Let’s understand what is entailed under both of these in workers classification:
An exempt employee is not entitled to FLSA benefits such as minimum wage and overtime compensation but is entitled to benefits from their employer, such as healthcare, paid time off, and a 401(k) (k). Exempt employees have the following characteristics:
- Earns at least $684 per week on a salary structure that remains stable regardless of hours worked or tasks performed.
- Has executive, professional, administrative, or outside sales work responsibilities.
A non-exempt employee is qualified for FLSA benefits and company-specific policies, such as working from home and under flexible hours. The FLSA does not limit the number of hours non-exempt employees can work per day or week, nor limit their overtime hours.
These employees also have the following characteristics:
- Are paid hourly unless classified as salaried non-exempt.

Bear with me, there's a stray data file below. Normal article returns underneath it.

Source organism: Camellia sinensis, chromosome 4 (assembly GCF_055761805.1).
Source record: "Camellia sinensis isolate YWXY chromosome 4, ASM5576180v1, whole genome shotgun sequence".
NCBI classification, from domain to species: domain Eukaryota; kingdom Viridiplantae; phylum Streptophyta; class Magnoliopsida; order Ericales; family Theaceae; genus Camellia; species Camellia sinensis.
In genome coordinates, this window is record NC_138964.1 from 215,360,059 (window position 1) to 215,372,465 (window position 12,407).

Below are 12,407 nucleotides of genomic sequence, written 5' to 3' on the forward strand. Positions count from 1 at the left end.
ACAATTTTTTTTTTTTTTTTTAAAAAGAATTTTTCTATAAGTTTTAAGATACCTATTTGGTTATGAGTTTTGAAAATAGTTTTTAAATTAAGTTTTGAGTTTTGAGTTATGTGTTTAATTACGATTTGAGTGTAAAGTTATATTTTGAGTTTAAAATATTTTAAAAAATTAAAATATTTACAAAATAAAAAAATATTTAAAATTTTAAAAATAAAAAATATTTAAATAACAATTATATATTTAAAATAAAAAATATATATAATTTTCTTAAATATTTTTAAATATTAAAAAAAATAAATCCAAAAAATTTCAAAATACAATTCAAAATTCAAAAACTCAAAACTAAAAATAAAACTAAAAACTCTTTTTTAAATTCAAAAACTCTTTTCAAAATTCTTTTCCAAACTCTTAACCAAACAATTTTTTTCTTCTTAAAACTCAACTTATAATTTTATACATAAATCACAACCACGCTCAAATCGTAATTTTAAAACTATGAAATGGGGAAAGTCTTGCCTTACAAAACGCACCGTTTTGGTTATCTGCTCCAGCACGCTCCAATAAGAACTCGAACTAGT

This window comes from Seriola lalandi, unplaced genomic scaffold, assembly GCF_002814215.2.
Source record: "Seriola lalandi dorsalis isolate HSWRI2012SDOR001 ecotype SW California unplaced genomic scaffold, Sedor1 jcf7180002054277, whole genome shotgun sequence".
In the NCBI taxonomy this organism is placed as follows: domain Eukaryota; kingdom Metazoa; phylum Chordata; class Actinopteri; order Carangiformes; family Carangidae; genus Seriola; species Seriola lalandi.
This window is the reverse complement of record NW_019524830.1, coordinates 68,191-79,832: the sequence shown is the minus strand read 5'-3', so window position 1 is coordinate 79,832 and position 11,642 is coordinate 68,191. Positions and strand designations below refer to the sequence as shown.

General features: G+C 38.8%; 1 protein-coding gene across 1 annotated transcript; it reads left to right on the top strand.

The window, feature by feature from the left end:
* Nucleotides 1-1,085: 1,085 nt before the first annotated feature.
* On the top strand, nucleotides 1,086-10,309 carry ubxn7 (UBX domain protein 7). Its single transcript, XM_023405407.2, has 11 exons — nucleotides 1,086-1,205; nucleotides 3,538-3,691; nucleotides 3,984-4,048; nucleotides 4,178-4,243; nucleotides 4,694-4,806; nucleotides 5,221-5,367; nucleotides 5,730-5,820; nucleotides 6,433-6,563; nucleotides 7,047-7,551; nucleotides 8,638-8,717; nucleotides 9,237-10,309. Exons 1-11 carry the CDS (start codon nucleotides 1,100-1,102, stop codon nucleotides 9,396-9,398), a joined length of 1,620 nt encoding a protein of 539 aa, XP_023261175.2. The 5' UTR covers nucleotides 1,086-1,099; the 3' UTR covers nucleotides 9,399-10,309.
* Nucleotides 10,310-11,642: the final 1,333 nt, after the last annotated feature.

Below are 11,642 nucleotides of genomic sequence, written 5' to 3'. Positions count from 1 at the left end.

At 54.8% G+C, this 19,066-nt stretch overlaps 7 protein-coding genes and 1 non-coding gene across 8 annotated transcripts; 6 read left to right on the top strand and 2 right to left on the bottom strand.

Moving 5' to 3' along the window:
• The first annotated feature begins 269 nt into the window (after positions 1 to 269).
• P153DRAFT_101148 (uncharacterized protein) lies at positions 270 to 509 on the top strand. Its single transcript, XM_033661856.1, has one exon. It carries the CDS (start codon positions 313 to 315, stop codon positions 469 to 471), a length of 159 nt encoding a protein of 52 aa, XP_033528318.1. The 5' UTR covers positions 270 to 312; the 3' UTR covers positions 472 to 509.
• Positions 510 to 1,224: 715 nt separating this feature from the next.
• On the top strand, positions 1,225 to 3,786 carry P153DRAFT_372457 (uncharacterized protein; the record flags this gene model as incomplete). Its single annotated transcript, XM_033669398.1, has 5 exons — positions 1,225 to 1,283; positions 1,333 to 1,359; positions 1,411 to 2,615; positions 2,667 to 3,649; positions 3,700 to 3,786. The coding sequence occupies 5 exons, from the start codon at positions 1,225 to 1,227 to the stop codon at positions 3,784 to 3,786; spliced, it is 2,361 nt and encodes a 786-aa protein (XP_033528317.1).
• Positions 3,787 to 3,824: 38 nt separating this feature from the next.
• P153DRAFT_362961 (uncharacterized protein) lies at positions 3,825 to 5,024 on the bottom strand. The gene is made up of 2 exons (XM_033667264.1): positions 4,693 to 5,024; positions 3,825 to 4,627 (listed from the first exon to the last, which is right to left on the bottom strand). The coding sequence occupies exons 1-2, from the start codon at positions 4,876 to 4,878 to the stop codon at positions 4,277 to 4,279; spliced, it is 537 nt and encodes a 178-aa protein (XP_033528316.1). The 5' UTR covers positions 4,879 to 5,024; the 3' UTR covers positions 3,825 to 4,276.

- Has a weekly income of less than $684.
- Enjoys working hours not governed by the Fair Labor Standards Act.
Tips for Managing Both Exempt and Non-exempt Employees
Employee classification can be effectively managed if you put these tips into practice.
The following pointers will help you understand the employee classification of exempt vs. non-exempt workers.
Use payroll software
Paying exempt and non-exempt employees can become a smooth process by hiring a third-party service provider like Multiplier. You can leverage Multiplier’s team of in-house experts to manage employee onboarding, payroll, compliance, and so much more. In addition, everything is automated to make the payroll process seamless and smooth.